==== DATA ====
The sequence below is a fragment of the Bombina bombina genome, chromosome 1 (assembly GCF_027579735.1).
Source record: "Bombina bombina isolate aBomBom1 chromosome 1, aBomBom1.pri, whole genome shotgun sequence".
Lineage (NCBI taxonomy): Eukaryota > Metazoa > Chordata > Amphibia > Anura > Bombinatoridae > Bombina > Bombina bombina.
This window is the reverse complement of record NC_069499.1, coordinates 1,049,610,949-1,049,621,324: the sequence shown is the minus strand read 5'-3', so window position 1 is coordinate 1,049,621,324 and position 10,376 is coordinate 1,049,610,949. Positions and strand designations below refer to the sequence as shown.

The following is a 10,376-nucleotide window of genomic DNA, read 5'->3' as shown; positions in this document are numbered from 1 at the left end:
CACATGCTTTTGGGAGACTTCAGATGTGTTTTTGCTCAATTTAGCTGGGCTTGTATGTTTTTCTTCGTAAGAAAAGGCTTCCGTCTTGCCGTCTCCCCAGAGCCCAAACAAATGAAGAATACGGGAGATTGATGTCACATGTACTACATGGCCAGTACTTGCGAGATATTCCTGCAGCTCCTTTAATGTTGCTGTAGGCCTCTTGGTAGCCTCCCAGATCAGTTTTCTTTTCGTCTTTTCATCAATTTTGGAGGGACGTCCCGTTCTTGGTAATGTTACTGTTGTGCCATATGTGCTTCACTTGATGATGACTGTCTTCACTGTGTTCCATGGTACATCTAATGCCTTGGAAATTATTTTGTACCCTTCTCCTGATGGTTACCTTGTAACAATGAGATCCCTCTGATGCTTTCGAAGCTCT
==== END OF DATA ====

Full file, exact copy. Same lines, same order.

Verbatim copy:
The sequence below is a fragment of the Bombina bombina genome, chromosome 1 (assembly GCF_027579735.1).
Source record: "Bombina bombina isolate aBomBom1 chromosome 1, aBomBom1.pri, whole genome shotgun sequence".
Lineage (NCBI taxonomy): Eukaryota > Metazoa > Chordata > Amphibia > Anura > Bombinatoridae > Bombina > Bombina bombina.
This window is the reverse complement of record NC_069499.1, coordinates 1,049,610,949-1,049,621,324: the sequence shown is the minus strand read 5'-3', so window position 1 is coordinate 1,049,621,324 and position 10,376 is coordinate 1,049,610,949. Positions and strand designations below refer to the sequence as shown.

The following is a 10,376-nucleotide window of genomic DNA, read 5'->3' as shown; positions in this document are numbered from 1 at the left end:
CACATGCTTTTGGGAGACTTCAGATGTGTTTTTGCTCAATTTAGCTGGGCTTGTATGTTTTTCTTCGTAAGAAAAGGCTTCCGTCTTGCCGTCTCCCCAGAGCCCAAACAAATGAAGAATACGGGAGATTGATGTCACATGTACTACATGGCCAGTACTTGCGAGATATTCCTGCAGCTCCTTTAATGTTGCTGTAGGCCTCTTGGTAGCCTCCCAGATCAGTTTTCTTTTCGTCTTTTCATCAATTTTGGAGGGACGTCCCGTTCTTGGTAATGTTACTGTTGTGCCATATGTGCTTCACTTGATGATGACTGTCTTCACTGTGTTCCATGGTACATCTAATGCCTTGGAAATTATTTTGTACCCTTCTCCTGATGGTTACCTTGTAACAATGAGATCCCTCTGATGCTTTCGAAGCTCT